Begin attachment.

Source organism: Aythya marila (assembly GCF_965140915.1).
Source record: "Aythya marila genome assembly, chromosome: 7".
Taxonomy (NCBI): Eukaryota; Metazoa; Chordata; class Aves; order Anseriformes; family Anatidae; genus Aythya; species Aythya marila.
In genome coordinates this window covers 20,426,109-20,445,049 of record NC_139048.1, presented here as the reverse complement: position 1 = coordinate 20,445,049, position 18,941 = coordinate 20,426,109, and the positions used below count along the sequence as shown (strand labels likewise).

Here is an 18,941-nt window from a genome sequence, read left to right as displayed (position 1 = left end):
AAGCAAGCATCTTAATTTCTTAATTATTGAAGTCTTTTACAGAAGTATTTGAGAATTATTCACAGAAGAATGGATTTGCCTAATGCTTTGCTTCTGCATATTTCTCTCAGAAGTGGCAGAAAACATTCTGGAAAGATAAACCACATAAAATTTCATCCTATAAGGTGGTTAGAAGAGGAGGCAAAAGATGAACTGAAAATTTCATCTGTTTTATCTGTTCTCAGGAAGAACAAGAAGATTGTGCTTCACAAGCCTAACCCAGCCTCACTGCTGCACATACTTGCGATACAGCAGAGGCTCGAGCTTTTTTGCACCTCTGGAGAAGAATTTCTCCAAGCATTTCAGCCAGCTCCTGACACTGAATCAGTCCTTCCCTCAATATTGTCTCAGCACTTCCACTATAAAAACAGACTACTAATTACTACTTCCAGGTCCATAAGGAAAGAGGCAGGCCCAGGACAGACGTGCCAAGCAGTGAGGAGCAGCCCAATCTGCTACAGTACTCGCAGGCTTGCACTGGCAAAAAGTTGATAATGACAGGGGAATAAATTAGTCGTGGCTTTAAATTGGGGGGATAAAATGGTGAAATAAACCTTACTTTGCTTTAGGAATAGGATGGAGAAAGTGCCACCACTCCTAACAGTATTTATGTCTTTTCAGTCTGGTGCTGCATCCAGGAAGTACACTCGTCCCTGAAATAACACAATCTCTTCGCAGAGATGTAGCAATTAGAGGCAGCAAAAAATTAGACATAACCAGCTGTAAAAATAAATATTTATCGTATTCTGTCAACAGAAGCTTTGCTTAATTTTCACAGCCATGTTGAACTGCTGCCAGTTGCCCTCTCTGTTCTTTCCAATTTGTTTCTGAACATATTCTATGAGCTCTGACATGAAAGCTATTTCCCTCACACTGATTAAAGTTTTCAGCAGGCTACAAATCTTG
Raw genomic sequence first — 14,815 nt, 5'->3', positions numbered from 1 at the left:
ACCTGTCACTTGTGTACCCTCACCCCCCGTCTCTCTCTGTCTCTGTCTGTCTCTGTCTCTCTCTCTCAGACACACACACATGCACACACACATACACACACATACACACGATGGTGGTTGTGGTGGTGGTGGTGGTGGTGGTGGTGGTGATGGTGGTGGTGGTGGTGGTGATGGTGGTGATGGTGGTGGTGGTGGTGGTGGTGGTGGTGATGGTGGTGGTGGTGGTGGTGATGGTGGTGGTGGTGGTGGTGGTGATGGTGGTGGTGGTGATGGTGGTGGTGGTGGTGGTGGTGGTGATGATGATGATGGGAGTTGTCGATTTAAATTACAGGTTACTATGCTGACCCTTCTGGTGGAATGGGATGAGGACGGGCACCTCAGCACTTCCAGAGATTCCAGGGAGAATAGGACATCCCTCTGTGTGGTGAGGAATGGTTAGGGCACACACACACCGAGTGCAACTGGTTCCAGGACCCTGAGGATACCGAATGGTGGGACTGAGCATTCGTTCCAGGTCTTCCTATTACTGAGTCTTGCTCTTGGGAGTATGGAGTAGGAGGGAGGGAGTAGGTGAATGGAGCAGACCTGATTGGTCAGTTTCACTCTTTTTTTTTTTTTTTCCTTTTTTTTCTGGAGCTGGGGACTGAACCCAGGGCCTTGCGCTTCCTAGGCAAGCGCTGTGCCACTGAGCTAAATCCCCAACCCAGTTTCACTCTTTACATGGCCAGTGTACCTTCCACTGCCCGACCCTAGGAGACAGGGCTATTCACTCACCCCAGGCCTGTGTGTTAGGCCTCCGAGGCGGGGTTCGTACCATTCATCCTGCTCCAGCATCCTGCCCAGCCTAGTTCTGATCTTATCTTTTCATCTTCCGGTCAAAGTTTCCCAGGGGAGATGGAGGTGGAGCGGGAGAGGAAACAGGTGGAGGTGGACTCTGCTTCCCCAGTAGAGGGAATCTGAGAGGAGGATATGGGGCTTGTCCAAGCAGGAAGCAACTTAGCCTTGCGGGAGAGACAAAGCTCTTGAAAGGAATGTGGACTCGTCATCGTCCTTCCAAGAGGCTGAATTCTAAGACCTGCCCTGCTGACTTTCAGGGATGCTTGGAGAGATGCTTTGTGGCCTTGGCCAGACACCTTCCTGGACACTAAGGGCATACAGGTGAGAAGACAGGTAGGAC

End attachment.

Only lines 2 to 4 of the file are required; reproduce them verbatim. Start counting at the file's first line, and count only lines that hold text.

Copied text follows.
Source record: "Aythya marila genome assembly, chromosome: 7".
Taxonomy (NCBI): Eukaryota; Metazoa; Chordata; class Aves; order Anseriformes; family Anatidae; genus Aythya; species Aythya marila.
In genome coordinates this window covers 20,426,109-20,445,049 of record NC_139048.1, presented here as the reverse complement: position 1 = coordinate 20,445,049, position 18,941 = coordinate 20,426,109, and the positions used below count along the sequence as shown (strand labels likewise).